2002-2003 Science Planning Summary

Glaciology

Dr. Julie Palais
Program Manager

IO-194-E

NSF/OPP 01-24014
Station: Not based at a station
Research Site(s): South Shetland Islands

AMS Radiocarbon Chronology of Glacier Fluctuations in South Shetland Islands during Glacial/Interglacial Hemicycle: Implications Antarctica's Role in Global Climate Change
Dr. Brenda L. Hall
The University of Maine
Institute for Quaternar/Climate Studies
Department of Geological Sciences
brendah@maine.edu

Deploying Team Members: Brenda L Hall
Research Objectives: What drives glacial cycles? Most researchers agree that Milankovitch seasonal forcing paces the ice ages, but how these changes are leveraged into abrupt global climate change remains unknown. A current popular view is that the climate of Antarctica and the Southern Ocean leads that of the rest of the world by a few thousand years or more. The character of deglaciation in Antarctica is that of a long gradual warming, rather than an abrupt change, although the paleoclimate record is not well defined. The most persistent challenge to the asynchrony hypothesis is the Taylor Dome ice core. Revision to the chronology has shown that the original interpretation of rapid climate change synchronous with deglaciation in Greenland was probably an artifact of very low accumulation rates.

Millennial-scale fluctuations of high-level, closed-basin, amplifier lakes in the dry valleys of Antarctica can shed some light on this issue: 150 radiocarbon dates of algae from deltas and shorelines record rapid oscillations of these high-elevation lakes that extend through the Holocene. This record has the potential to form an independent data set with which to test the synchrony of abrupt climate changes in Antarctica. However, this approach has several shortcomings, including the fact that the record in the Holocene and earlier is unclear, a lake-level record based on geomorphological features alone is discontinuous, and only levels higher than the present lakes are recorded.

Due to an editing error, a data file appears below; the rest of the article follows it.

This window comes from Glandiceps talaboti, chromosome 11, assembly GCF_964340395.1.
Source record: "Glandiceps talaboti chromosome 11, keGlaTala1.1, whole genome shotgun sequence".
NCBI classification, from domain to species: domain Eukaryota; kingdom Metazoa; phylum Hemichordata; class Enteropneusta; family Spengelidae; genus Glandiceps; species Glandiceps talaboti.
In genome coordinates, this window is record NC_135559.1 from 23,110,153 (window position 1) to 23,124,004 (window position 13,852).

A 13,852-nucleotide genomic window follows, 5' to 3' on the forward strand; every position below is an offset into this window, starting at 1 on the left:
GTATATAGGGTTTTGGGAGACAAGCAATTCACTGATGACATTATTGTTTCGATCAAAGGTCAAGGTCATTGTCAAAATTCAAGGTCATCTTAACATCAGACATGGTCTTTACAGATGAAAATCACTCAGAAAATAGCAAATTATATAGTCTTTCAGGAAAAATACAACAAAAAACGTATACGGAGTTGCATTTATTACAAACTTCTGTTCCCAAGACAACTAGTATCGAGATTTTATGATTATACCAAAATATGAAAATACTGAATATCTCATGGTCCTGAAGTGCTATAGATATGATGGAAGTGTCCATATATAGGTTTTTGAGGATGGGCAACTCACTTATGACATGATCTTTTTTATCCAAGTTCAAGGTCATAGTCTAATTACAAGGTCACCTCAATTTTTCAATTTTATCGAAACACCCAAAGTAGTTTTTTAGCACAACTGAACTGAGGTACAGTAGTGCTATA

The ideal way to address these problems is to integrate the geomorphological record with a series of cores taken from lake bottoms. Researchers will obtain transects of long cores from Lakes Fryxell, Bonney, Joyce, and Vanda, using an approach designed to extract the greatest possible amount of data. Estimates of hydrologic changes will come from different proxies. Chronology will come from dating of carbonates, as well as luminescence sediment dating. Evaluation of the link between lake level and climate will come from modeling

Combination of the more continuous lake-core sequences with the spatially extensive geomorphological record will result in an integrated data set that extends back at least 30,000 years. This record will be compared with dry valley glacier records and ice cores to address questions of regional climate variability and then with other Southern and Northern Hemisphere records to assess the interhemispheric synchrony or asynchrony of climate change.


Field Season Overview:
This project will work in close collaboration with a compatible GPS-based geophysics project under Dr. Frederick W. Taylor (GO-080-O).

Researchers will accompany Dr. Taylor's party ashore at each of the eight island GPS locations, where they will assess the suitability of glaciologic observations. They may establish a tent camp at locations they consider to be of interest. Other locations will be visited and studied as time permits.

Zodiac support from the R/V Laurence M. Gould will be provided, as well as enough camping equipment to remain ashore for two to three days at each site.